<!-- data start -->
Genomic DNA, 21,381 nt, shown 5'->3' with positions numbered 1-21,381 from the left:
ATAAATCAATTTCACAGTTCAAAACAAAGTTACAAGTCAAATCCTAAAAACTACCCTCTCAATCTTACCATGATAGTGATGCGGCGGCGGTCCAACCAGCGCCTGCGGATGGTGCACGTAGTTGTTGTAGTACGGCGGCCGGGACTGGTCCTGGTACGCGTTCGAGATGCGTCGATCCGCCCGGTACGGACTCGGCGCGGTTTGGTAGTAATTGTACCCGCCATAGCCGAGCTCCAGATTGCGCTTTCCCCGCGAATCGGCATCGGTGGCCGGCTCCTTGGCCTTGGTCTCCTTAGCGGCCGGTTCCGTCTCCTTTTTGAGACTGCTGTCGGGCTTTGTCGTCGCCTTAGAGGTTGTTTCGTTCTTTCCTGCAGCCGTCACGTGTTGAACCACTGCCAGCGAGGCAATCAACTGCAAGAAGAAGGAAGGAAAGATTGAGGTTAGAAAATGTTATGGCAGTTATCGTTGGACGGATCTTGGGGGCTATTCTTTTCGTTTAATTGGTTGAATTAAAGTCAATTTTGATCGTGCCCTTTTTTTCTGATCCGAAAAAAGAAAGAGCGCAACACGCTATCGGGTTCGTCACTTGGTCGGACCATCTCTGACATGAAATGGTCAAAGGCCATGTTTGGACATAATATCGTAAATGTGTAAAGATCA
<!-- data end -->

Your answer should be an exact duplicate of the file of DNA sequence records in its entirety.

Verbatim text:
Genomic DNA, 21,381 nt, shown 5'->3' with positions numbered 1-21,381 from the left:
ATAAATCAATTTCACAGTTCAAAACAAAGTTACAAGTCAAATCCTAAAAACTACCCTCTCAATCTTACCATGATAGTGATGCGGCGGCGGTCCAACCAGCGCCTGCGGATGGTGCACGTAGTTGTTGTAGTACGGCGGCCGGGACTGGTCCTGGTACGCGTTCGAGATGCGTCGATCCGCCCGGTACGGACTCGGCGCGGTTTGGTAGTAATTGTACCCGCCATAGCCGAGCTCCAGATTGCGCTTTCCCCGCGAATCGGCATCGGTGGCCGGCTCCTTGGCCTTGGTCTCCTTAGCGGCCGGTTCCGTCTCCTTTTTGAGACTGCTGTCGGGCTTTGTCGTCGCCTTAGAGGTTGTTTCGTTCTTTCCTGCAGCCGTCACGTGTTGAACCACTGCCAGCGAGGCAATCAACTGCAAGAAGAAGGAAGGAAAGATTGAGGTTAGAAAATGTTATGGCAGTTATCGTTGGACGGATCTTGGGGGCTATTCTTTTCGTTTAATTGGTTGAATTAAAGTCAATTTTGATCGTGCCCTTTTTTTCTGATCCGAAAAAAGAAAGAGCGCAACACGCTATCGGGTTCGTCACTTGGTCGGACCATCTCTGACATGAAATGGTCAAAGGCCATGTTTGGACATAATATCGTAAATGTGTAAAGATCA